Thursday, June 6, 2013

I'd rather fight than switch

This is week seven of my transformation.  It is about week 5 of my return to being comfortable with my running again.  My wake up call came 7 weeks ago.  April 20th it was, a week before my half marathon.  I was working at my part time job, which is driving a medical van.  That day we were parked at Lowe's for a community day and the nurses were giving free blood pressure tests.  I had mine taken because it had been a while.  The results, to me, were shocking.  160/100.  Shocking for me anyway.  I pride myself on being healthy.  I am never sick.  Repeat.  Never sick.  This may come off as sounding cocky, but I am never sick.  I work hard.  Rarely take a day off.  If I feel a bit under the weather, I don't let it get to me.  I always feel movement is better than laying around to cure what ails you.  I work through pain.  I have to.  By choice, I am in a career that requires me to be on my feet and physically active all the time.  I'm a cabinet maker and installer.  I do most of the work by myself.  Blah, blah.  Anyway, the nurse took my blood pressure and those numbers were the result.  I blamed it on what I ate that day.  A cheese danish, a hubcap sized chocolate covered coffee roll from Dunkin Donuts and two large, sugar filled coffees.  That was it.  I also realized that I had some of the typical danger signs of potential high blood pressure.  Fat around the stomach, lack of regular sleep and quite a bit of stress on a regular basis.  I remember saying to myself that this isn't happening.  I'm going to fix it.  Without medication.  I also realize that in the whole scheme of things, this was not a medical emergency, but it was something that I may be able to control by changing some habits.  So, that week, I began cutting out most things that I felt were unhealthy in my diet.  The following Saturday, the same nurse was at the expo when I was picking up my race bib and stuff.  She took my pressure again.  I figured one week of being healthy would make my reading be pretty much perfect.  Smart is not my strong suit.  The reading was the same.  I was pissed.  The nurse told me I should see a doctor.  She also told me I probably shouldn't run the next day.  I told her I was definitely going to run.  She told me that I should not at least run fast.  I couldn't promise that.  The day of the race, I was a bit freaked out.  I've often said that I would rather have a heart attack and die running than while building cabinets or working.  The thought of a stroke scared me a bit though.  I still ran.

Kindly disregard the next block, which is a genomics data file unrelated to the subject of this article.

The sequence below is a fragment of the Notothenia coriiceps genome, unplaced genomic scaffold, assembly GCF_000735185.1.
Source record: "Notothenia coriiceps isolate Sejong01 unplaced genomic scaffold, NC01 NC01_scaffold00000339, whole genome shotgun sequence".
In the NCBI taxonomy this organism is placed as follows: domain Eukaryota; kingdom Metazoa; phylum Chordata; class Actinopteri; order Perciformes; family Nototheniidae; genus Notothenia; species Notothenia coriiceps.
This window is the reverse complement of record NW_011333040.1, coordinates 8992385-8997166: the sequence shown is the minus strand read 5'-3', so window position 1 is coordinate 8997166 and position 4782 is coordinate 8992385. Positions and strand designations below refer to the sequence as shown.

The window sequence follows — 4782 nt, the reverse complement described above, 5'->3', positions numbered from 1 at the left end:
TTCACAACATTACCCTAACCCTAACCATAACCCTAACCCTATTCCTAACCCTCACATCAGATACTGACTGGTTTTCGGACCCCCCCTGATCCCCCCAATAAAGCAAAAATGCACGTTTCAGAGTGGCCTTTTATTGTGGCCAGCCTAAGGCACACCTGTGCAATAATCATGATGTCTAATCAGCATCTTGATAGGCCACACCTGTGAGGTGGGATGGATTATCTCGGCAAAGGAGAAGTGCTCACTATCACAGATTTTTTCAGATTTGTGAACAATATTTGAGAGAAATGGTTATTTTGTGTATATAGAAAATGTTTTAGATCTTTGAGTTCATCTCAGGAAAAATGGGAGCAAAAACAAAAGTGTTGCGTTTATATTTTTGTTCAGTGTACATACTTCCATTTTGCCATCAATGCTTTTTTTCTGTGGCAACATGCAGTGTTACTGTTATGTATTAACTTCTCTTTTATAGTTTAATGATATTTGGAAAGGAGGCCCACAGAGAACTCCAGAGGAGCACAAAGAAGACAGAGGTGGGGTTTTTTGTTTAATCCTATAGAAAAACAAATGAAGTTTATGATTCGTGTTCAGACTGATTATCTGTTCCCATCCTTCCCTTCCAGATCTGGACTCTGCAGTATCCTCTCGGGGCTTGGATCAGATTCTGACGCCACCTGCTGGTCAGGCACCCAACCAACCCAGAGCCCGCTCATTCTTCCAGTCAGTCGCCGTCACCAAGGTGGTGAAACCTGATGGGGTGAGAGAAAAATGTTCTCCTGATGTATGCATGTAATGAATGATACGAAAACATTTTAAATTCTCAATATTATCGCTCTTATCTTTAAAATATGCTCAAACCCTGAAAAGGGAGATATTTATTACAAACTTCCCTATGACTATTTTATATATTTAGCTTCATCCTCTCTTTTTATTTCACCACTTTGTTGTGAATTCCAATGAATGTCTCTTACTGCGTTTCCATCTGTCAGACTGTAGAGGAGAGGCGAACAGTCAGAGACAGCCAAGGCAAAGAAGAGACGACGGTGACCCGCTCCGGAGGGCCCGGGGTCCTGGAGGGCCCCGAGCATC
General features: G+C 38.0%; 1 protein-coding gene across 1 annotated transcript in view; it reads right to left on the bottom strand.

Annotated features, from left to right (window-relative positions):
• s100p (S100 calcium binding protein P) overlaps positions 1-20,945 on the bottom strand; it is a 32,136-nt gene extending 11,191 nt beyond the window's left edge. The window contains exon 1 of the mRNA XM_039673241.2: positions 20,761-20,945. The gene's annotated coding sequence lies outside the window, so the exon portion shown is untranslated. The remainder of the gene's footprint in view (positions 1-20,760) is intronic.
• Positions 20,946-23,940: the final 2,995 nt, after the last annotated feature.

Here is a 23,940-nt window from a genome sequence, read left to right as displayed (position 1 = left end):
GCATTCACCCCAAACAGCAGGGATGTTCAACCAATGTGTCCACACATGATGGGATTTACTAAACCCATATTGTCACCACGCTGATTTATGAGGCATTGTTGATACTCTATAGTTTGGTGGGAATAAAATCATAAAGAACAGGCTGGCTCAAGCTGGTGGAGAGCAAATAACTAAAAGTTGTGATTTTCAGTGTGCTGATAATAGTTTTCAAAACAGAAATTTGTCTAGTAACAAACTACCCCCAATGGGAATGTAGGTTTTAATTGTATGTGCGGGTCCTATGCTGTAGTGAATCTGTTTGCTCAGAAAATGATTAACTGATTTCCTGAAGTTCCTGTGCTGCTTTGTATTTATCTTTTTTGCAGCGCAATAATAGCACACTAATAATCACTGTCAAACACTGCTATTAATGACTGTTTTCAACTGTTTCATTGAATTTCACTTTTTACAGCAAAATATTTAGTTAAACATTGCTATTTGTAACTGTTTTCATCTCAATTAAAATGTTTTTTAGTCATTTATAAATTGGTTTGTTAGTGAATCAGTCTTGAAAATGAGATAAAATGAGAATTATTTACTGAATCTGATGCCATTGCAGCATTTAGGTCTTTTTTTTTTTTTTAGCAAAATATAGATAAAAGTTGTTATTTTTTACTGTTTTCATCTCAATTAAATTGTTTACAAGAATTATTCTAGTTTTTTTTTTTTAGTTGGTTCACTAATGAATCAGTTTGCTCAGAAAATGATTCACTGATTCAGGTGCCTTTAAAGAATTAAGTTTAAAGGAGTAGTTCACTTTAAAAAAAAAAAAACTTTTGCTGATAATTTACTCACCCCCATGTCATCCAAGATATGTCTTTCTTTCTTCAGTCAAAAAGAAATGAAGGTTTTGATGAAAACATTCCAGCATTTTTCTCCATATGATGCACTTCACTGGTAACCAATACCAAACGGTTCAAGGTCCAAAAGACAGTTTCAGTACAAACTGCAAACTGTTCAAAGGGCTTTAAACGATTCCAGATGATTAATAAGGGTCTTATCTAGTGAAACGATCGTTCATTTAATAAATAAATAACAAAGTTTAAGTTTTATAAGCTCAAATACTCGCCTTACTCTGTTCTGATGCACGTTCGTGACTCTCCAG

After the race, I figured I would keep whittling away at my weight and the stuff that may be contributing to my issue.  I researched on the internet the causes of and solutions for high blood pressure.  Diet, lifestyle, exercise!!  I can do that.  I went from being a little timid about my exercise to saying, "fuck it!", I'm going to blow this pressure right out of the top of my head.  As the weight came off, I started increasing the time and intensity of my work outs.  Instead of going halfway up the stadium steps, I started going all the way up again.  I increased my lifting, pushups and other strength activities.  I looked at food a different way.  I still do.  When I look at the pantry filled with stuff I used to gorge myself on, I think of it as an enemy to my health.  Same with most fast food.  I still eat quite a bit and well, but it is mostly healthy.  Way more fruits and vegetables.  I have lost a total of 20 pounds, 14 since the blood pressure was read.  My running is almost back to my pre-marathon status.  Some of my running ills came from my knee issue, but packing 20 pounds on and neglecting my strength training did not help.  I just won my age group and came in 5th overall in a local Pump and Run competition.  My 5k time was only off by .48 seconds from my previous pr and my lifting was really good.  I say only, because I really didn't feel race ready.  They say you can't lose weight, build muscle and stay strong.  Well, you can if you train and eat smart and you are overweight to start with.  I feel strong.

This is just my experience and my story.  I don't recommend it for everyone.  If I were talking to you, I would say go to the doctor and get checked out.  I'm still gonna do that.  I do believe, though, that much of our ills can be cured ourselves.  Sitting on our ass is a cure for nothing.  Feeling sorry for ourselves is a cure for nothing.  I also know that my issue is relatively minor compared to others.  But it really bothered me and made me think how I take(took) things for granted.  If you take your health for granted for too long, you may not be able to get it back.  My pressure as of my last reading was 130/82.  Still have some work to do, but I'm happy with the progress.

I'm going to close with this.  I was talking to a friend and we were discussing running.  Running is hard.  It is hard to describe what makes us do what we do.  It comes down to accomplishing something you thought you could never do.  The feeling of pure power and joy when you reach a goal you didn't think  possible.  Working through some hard spots to reach a breakthrough you have been working towards for maybe months.   There is nothing like that feeling.  Knowing that you busted through some barrier.  And sharing that experience with some pretty cool people.  It is life changing is so many ways.  

I will conclude with a quote, "I could die tomorrow, but I want my corpse to be full of muscle, bone and gristle...and for it to sprint to its final resting place." House Vandeweghe

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